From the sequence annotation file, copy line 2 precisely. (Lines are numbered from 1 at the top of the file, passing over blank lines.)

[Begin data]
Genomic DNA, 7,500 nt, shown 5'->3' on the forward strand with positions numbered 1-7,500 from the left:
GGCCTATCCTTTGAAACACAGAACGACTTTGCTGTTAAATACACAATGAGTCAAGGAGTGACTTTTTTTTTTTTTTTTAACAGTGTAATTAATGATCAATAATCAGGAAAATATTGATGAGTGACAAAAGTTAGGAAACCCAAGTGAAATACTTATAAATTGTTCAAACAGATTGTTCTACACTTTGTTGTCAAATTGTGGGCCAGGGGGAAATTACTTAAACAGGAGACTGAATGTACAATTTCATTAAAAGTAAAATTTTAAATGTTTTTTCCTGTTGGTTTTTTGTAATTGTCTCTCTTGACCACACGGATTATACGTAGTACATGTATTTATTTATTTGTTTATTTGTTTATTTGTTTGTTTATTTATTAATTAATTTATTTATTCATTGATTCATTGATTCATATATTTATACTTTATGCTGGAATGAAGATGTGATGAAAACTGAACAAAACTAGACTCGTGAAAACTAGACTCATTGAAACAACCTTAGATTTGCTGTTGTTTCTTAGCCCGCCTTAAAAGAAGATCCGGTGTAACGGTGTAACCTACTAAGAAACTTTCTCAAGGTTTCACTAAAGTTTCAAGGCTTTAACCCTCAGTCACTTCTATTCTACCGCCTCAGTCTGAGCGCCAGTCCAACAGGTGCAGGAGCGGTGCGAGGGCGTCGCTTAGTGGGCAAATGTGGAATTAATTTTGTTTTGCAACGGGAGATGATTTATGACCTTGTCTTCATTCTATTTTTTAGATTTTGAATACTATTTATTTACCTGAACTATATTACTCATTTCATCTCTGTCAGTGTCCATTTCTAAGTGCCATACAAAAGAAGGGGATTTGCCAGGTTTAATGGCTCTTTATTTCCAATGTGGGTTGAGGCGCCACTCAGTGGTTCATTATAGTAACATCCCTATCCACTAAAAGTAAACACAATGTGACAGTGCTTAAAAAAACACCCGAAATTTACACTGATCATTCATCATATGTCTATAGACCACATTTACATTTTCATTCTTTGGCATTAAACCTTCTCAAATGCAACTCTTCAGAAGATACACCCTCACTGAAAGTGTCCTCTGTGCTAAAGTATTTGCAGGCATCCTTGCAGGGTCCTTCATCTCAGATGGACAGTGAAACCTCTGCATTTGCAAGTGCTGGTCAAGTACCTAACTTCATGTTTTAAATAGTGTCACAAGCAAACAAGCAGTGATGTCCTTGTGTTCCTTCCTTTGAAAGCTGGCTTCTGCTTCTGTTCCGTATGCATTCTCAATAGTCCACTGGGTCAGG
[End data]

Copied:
GGCCTATCCTTTGAAACACAGAACGACTTTGCTGTTAAATACACAATGAGTCAAGGAGTGACTTTTTTTTTTTTTTTTAACAGTGTAATTAATGATCAATAATCAGGAAAATATTGATGAGTGACAAAAGTTAGGAAACCCAAGTGAAATACTTATAAATTGTTCAAACAGATTGTTCTACACTTTGTTGTCAAATTGTGGGCCAGGGGGAAATTACTTAAACAGGAGACTGAATGTACAATTTCATTAAAAGTAAAATTTTAAATGTTTTTTCCTGTTGGTTTTTTGTAATTGTCTCTCTTGACCACACGGATTATACGTAGTACATGTATTTATTTATTTGTTTATTTGTTTATTTGTTTGTTTATTTATTAATTAATTTATTTATTCATTGATTCATTGATTCATATATTTATACTTTATGCTGGAATGAAGATGTGATGAAAACTGAACAAAACTAGACTCGTGAAAACTAGACTCATTGAAACAACCTTAGATTTGCTGTTGTTTCTTAGCCCGCCTTAAAAGAAGATCCGGTGTAACGGTGTAACCTACTAAGAAACTTTCTCAAGGTTTCACTAAAGTTTCAAGGCTTTAACCCTCAGTCACTTCTATTCTACCGCCTCAGTCTGAGCGCCAGTCCAACAGGTGCAGGAGCGGTGCGAGGGCGTCGCTTAGTGGGCAAATGTGGAATTAATTTTGTTTTGCAACGGGAGATGATTTATGACCTTGTCTTCATTCTATTTTTTAGATTTTGAATACTATTTATTTACCTGAACTATATTACTCATTTCATCTCTGTCAGTGTCCATTTCTAAGTGCCATACAAAAGAAGGGGATTTGCCAGGTTTAATGGCTCTTTATTTCCAATGTGGGTTGAGGCGCCACTCAGTGGTTCATTATAGTAACATCCCTATCCACTAAAAGTAAACACAATGTGACAGTGCTTAAAAAAACACCCGAAATTTACACTGATCATTCATCATATGTCTATAGACCACATTTACATTTTCATTCTTTGGCATTAAACCTTCTCAAATGCAACTCTTCAGAAGATACACCCTCACTGAAAGTGTCCTCTGTGCTAAAGTATTTGCAGGCATCCTTGCAGGGTCCTTCATCTCAGATGGACAGTGAAACCTCTGCATTTGCAAGTGCTGGTCAAGTACCTAACTTCATGTTTTAAATAGTGTCACAAGCAAACAAGCAGTGATGTCCTTGTGTTCCTTCCTTTGAAAGCTGGCTTCTGCTTCTGTTCCGTATGCATTCTCAATAGTCCACTGGGTCAGG